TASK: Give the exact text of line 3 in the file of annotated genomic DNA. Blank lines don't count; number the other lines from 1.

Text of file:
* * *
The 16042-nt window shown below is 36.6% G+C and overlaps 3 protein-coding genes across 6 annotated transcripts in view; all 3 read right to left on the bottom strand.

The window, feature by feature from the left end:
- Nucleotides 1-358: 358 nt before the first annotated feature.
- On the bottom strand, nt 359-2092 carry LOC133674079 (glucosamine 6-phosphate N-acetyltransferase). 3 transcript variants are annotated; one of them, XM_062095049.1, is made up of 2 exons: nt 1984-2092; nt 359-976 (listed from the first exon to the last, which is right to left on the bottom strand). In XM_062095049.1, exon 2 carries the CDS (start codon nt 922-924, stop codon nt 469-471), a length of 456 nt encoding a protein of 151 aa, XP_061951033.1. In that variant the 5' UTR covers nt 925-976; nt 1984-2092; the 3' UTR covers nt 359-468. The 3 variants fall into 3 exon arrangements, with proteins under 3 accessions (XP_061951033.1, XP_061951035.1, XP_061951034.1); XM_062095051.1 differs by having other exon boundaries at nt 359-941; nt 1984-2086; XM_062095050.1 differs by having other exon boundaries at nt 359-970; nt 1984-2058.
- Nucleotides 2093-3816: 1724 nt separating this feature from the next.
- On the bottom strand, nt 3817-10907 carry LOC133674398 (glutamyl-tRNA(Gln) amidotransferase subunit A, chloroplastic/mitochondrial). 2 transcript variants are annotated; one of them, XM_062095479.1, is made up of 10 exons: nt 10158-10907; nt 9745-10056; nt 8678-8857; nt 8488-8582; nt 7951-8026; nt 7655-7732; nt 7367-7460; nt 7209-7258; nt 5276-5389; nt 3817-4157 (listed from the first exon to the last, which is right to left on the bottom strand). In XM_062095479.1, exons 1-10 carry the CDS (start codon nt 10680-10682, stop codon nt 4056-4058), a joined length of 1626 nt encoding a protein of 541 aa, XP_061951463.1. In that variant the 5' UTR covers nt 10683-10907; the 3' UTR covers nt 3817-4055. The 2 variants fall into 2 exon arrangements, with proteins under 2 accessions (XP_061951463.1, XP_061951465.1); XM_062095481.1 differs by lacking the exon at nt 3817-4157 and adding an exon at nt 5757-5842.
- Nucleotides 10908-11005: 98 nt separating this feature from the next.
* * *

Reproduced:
- Nucleotides 1-358: 358 nt before the first annotated feature.